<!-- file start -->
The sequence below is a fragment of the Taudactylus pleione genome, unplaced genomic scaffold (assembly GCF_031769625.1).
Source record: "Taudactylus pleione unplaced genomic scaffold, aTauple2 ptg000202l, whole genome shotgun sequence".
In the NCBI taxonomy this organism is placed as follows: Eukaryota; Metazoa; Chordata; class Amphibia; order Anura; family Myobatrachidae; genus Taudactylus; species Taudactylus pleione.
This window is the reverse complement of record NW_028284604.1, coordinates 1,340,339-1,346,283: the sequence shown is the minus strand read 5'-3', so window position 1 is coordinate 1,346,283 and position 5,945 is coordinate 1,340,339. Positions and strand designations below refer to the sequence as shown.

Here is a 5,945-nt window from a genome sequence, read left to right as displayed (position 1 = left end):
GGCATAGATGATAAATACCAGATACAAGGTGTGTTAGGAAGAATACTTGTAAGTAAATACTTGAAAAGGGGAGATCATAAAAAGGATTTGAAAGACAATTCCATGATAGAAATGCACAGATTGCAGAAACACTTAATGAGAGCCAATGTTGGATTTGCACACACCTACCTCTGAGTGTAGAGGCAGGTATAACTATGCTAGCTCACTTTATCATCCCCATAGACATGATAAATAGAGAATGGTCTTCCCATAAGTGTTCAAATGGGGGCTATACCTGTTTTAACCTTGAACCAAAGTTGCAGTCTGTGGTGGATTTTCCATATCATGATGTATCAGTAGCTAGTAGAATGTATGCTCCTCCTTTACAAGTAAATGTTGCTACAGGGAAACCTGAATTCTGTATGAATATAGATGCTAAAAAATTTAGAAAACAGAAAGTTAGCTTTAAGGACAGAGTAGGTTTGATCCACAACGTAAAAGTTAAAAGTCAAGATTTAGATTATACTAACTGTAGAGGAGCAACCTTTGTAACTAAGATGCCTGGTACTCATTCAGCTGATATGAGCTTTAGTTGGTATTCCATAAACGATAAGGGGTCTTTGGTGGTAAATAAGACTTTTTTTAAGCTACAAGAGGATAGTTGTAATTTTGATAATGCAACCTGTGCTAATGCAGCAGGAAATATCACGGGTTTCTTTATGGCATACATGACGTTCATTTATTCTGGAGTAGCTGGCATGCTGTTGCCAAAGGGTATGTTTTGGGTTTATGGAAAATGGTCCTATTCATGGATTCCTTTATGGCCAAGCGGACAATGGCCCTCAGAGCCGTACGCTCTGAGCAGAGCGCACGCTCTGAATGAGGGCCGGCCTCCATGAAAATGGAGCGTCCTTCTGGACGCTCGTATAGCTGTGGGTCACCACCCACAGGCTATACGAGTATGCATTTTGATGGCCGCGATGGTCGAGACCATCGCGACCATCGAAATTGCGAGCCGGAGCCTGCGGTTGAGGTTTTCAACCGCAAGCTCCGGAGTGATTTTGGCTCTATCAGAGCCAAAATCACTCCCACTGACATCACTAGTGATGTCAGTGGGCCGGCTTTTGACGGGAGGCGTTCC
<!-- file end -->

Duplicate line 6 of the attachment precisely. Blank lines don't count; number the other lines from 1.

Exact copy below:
GGCATAGATGATAAATACCAGATACAAGGTGTGTTAGGAAGAATACTTGTAAGTAAATACTTGAAAAGGGGAGATCATAAAAAGGATTTGAAAGACAATTCCATGATAGAAATGCACAGATTGCAGAAACACTTAATGAGAGCCAATGTTGGATTTGCACACACCTACCTCTGAGTGTAGAGGCAGGTATAACTATGCTAGCTCACTTTATCATCCCCATAGACATGATAAATAGAGAATGGTCTTCCCATAAGTGTTCAAATGGGGGCTATACCTGTTTTAACCTTGAACCAAAGTTGCAGTCTGTGGTGGATTTTCCATATCATGATGTATCAGTAGCTAGTAGAATGTATGCTCCTCCTTTACAAGTAAATGTTGCTACAGGGAAACCTGAATTCTGTATGAATATAGATGCTAAAAAATTTAGAAAACAGAAAGTTAGCTTTAAGGACAGAGTAGGTTTGATCCACAACGTAAAAGTTAAAAGTCAAGATTTAGATTATACTAACTGTAGAGGAGCAACCTTTGTAACTAAGATGCCTGGTACTCATTCAGCTGATATGAGCTTTAGTTGGTATTCCATAAACGATAAGGGGTCTTTGGTGGTAAATAAGACTTTTTTTAAGCTACAAGAGGATAGTTGTAATTTTGATAATGCAACCTGTGCTAATGCAGCAGGAAATATCACGGGTTTCTTTATGGCATACATGACGTTCATTTATTCTGGAGTAGCTGGCATGCTGTTGCCAAAGGGTATGTTTTGGGTTTATGGAAAATGGTCCTATTCATGGATTCCTTTATGGCCAAGCGGACAATGGCCCTCAGAGCCGTACGCTCTGAGCAGAGCGCACGCTCTGAATGAGGGCCGGCCTCCATGAAAATGGAGCGTCCTTCTGGACGCTCGTATAGCTGTGGGTCACCACCCACAGGCTATACGAGTATGCATTTTGATGGCCGCGATGGTCGAGACCATCGCGACCATCGAAATTGCGAGCCGGAGCCTGCGGTTGAGGTTTTCAACCGCAAGCTCCGGAGTGATTTTGGCTCTATCAGAGCCAAAATCACTCCCACTGACATCACTAGTGATGTCAGTGGGCCGGCTTTTGACGGGAGGCGTTCC